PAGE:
ΜΠΕΝΑΚΗ
PENELOPE DELTA
Benaki Museum
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[1922]: Penelope Delta and Antonis Benakis in the garden of the Delta house, Kifissia. © Benaki Museum, Historical Archives[1891]: Antonis and Penelope Benakis as adolescents. The close relationship between the two siblings is reflected in Delta’s widely-read book 'Crazy Antony' ('Trelantonis'), published in Athens, 1932. © Benaki Museum, Historical ArchivesAntonis, Alexandra and Penelope Benakis with their father’s sister Marietta Mitaraki, who holds their brother Alexander in her arms. © Benaki Museum, Historical Archives[1897]: Penelope Delta with her two daughters. © Benaki Museum, Historical Archives
Penelope Delta, sister of Antonis Benakis, was born in 1874, the third of the six children of Emmanuel Benakis and Virginia Choremi.

She spent her childhood and teenage years in Alexandria, frequently visiting Greece and other countries. Although raised in affluent urban surroundings and offered every opportunity to cultivate her intellect, she was subjected to a very strict upbringing at the hands of her mother. This led her to develop a particularly fragile personality, and on more than one occasion she contemplated death as the only option open to her.
Her marriage to the businessman Stephanos Delta in 1895 represented both a departure from the Benaki family environment, and the start of her journey to intellectual and literary maturity. Penelope and Stephanos Delta had three daughters, Sophia, Virginia and Alexandra, who were raised by their mother in an exemplary fashion.

Penelope Delta's innate literary talent had been evident since childhood. Her contribution to literature decisively influenced the evolution of the children's book in a period when it was otherwise neglected. Inspired principally by Greek historical events, her books were read by generations of children, and continue to be relevant to the present day. "The Nameless Story", "In the days of the Bulgarslayer", "The Secrets of the Swamp", "The Mangas", and the most beloved of all, "Crazy Antonis", a story about her brother Antonis Benakis, remain indelibly etched in the Greek collective memory. Penelope Delta was elected to several learned associations and societies, and contributed in countless ways to the advancement of literature and culture.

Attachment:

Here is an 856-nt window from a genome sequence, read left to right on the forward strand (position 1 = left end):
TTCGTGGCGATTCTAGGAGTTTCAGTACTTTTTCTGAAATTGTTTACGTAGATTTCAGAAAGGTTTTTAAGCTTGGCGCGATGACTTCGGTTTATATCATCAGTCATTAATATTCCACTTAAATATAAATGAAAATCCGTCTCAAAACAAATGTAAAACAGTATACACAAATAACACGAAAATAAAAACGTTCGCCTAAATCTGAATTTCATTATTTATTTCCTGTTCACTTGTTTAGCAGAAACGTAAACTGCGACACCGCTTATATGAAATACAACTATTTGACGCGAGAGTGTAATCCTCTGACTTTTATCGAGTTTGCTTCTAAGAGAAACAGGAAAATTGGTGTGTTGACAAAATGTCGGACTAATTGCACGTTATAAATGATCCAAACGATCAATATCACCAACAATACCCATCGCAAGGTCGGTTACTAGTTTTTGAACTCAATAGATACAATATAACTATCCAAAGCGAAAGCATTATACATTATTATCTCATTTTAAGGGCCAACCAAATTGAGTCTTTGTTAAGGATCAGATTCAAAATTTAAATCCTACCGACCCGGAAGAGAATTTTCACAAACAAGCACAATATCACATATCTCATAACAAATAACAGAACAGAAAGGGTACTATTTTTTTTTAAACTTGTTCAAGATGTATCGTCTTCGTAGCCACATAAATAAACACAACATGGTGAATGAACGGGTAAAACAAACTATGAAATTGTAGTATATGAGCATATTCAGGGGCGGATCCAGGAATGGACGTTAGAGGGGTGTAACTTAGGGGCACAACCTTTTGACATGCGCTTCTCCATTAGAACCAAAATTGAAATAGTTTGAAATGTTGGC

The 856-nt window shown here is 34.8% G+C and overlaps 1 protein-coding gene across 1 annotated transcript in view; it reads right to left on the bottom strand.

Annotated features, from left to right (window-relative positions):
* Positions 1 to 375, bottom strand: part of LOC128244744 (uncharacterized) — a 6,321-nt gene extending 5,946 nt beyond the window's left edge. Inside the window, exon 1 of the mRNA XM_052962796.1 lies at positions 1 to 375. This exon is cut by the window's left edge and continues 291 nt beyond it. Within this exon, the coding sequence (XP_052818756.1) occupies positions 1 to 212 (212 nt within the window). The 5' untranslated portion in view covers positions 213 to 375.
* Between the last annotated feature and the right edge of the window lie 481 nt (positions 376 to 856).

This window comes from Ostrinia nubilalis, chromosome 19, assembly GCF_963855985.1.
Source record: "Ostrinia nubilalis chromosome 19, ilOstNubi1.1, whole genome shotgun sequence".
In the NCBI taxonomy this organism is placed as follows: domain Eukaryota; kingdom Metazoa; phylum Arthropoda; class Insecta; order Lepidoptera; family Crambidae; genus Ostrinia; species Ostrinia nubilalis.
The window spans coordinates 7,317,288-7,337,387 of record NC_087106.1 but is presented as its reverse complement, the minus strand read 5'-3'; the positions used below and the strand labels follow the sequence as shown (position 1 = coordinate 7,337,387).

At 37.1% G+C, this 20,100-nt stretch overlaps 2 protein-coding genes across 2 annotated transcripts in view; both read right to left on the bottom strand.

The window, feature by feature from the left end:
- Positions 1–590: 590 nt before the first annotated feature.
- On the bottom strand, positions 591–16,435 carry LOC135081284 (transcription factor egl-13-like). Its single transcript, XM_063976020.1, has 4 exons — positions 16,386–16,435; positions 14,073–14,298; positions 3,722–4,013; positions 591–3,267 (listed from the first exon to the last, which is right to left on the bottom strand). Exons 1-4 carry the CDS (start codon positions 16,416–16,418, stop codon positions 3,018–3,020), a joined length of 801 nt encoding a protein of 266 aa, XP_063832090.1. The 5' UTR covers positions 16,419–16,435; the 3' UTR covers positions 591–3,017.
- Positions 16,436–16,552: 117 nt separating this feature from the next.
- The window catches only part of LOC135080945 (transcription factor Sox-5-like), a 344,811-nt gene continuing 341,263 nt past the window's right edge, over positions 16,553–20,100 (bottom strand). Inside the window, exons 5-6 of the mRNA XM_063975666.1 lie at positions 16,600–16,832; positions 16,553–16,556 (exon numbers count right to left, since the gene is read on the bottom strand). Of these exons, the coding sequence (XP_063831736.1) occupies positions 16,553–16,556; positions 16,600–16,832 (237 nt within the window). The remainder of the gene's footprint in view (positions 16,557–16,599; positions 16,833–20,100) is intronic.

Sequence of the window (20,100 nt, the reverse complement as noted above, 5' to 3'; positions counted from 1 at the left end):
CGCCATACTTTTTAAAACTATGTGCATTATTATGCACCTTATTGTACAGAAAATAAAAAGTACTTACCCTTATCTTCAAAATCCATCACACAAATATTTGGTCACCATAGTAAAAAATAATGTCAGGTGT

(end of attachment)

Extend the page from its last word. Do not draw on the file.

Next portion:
Her contribution to the collection of oral testimonies about contemporary Greek history is generally acknowledged to be of great importance. Starting out by recording the memoirs of veterans of the Macedonian struggle--all of which represent valuable sources of historical information today--she proceeded to gather oral narratives about the most important political and military events of her time. Her family's prominent role in society and her own sensitivity about national issues meant that she was personally involved in the some of the most difficult periods in Greek history. For instance, in 1918 she took part in two missions to Eastern Macedonia aimed at assisting hostages returning from captivity in Bulgaria. She revealed the same patriotic tendencies in the aftermath of the catastrophe in Asia Minor in 1922 and in the Greco-Italian War of 1940.

The German invasion of Greece affected her deeply and prompted her to take her own life in April 1941, on the very day the Nazi armies entered Athens.